3. Write up your literature review
One of the best places to start when writing your masters dissertation is with the literature review. This involves researching and evaluating existing academic literature in order to identify any gaps for your own research.
Many students prefer to write the literature review chapter first, as this is where several of the underpinning theories and concepts exist. This section helps set the stage for the rest of your dissertation, and will help inform the writing of your other dissertation chapters.
What to include in your literature review
The literature review chapter is more than just a summary of existing research, it is an evaluation of how this research has informed your own unique research.
Demonstrate how the different pieces of research fit together. Are there overlapping theories? Are there disagreements between researchers?
Highlight the gap in the research. This is key, as a dissertation is mostly about developing your own unique research. Is there an unexplored avenue of research? Has existing research failed to disprove a particular theory?
Back up your methodology. Demonstrate why your methodology is appropriate by discussing where it has been used successfully in other research.
4. Write up your research
Your research is the heart and soul of your dissertation. Conducting your actual research is a whole other topic in itself, but it’s important to consider that your research design will heavily influence the way you write your final dissertation.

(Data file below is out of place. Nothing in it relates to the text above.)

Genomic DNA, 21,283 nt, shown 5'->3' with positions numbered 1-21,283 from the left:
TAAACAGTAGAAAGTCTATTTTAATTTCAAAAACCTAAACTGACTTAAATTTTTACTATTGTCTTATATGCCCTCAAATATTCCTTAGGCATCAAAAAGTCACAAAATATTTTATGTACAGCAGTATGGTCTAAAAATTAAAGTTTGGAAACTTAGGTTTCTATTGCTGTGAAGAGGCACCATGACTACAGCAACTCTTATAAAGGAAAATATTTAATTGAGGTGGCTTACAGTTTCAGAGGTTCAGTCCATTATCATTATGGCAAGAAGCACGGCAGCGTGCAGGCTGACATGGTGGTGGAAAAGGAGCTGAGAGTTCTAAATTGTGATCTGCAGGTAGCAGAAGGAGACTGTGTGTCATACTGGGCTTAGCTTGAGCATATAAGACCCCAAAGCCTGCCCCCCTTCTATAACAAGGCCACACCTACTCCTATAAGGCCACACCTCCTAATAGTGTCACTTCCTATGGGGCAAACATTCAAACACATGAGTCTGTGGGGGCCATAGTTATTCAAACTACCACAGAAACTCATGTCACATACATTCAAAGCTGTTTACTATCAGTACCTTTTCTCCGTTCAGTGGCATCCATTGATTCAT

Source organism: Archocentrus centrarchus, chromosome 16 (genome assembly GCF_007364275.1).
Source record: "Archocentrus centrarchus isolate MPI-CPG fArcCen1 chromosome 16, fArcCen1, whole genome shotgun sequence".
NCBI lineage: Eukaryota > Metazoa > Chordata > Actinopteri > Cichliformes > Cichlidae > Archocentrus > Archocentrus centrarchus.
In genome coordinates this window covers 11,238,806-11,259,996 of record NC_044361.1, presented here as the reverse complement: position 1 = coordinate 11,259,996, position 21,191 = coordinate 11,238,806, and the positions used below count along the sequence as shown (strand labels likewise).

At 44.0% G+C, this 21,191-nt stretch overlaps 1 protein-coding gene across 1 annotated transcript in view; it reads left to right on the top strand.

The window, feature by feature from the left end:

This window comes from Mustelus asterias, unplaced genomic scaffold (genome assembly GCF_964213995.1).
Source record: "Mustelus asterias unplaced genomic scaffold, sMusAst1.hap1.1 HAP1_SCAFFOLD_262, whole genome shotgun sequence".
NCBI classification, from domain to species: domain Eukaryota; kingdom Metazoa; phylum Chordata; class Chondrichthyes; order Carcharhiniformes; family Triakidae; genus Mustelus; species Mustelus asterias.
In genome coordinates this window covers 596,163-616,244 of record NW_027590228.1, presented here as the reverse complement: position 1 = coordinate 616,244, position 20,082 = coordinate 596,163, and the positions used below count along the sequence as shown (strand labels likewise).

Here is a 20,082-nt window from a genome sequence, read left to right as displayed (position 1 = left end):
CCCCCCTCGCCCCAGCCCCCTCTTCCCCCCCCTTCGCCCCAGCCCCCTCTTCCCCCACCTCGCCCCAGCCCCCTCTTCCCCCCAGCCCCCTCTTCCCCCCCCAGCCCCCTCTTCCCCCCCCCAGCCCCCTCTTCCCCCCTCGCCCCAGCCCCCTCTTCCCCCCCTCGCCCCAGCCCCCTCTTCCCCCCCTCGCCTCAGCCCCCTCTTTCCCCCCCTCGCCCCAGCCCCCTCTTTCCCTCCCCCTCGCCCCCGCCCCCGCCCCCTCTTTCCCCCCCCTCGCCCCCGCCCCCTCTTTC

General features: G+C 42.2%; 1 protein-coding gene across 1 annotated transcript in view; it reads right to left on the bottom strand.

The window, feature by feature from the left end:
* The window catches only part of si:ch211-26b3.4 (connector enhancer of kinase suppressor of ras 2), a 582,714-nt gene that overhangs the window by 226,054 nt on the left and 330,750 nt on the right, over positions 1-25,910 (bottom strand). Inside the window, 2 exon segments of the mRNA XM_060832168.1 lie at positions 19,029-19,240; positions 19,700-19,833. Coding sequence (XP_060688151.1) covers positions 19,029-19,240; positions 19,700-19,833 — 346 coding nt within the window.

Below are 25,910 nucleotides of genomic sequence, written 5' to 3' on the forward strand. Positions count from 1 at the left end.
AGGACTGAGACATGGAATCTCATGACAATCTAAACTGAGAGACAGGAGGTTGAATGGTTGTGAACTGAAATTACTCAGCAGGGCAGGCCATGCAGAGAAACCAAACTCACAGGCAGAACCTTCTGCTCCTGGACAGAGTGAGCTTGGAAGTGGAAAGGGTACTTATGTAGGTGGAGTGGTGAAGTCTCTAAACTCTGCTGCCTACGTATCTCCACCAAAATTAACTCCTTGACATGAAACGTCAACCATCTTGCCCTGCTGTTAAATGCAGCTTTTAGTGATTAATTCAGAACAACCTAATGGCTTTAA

For instance, a more theoretical-based research topic might encompass more writing from a philosophical perspective. Qualitative data might require a lot more evaluation and discussion than quantitative research.
The methodology chapter is all about how you carried out your research and which specific techniques you used to gather data. You should write about broader methodological approaches (e.g. qualitative, quantitative and mixed methods), and then go into more detail about your chosen data collection strategy.
Data collection strategies include things like interviews, questionnaires, surveys, content analyses, discourse analyses and many more.
Data analysis and findings chapters
The data analysis or findings chapter should cover what you actually discovered during your research project. It should be detailed, specific and objective (don’t worry, you’ll have time for evaluation later on in your dissertation)
Write up your findings in a way that is easy to understand. For example, if you have a lot of numerical data, this could be easier to digest in tables.
This will make it easier for you to dive into some deeper analysis in later chapters. Remember, the reader will refer back to your data analysis section to cross-reference your later evaluations against your actual findings – so presenting your data in a simple manner is beneficial.
Think about how you can segment your data into categories. For instance, it can be useful to segment interview transcripts by interviewee.
Top writing tip : write up notes on how you might phrase a certain part of the research. This will help bring the best out of your writing. There is nothing worse than when you think of the perfect way to phrase something and then you completely forget it.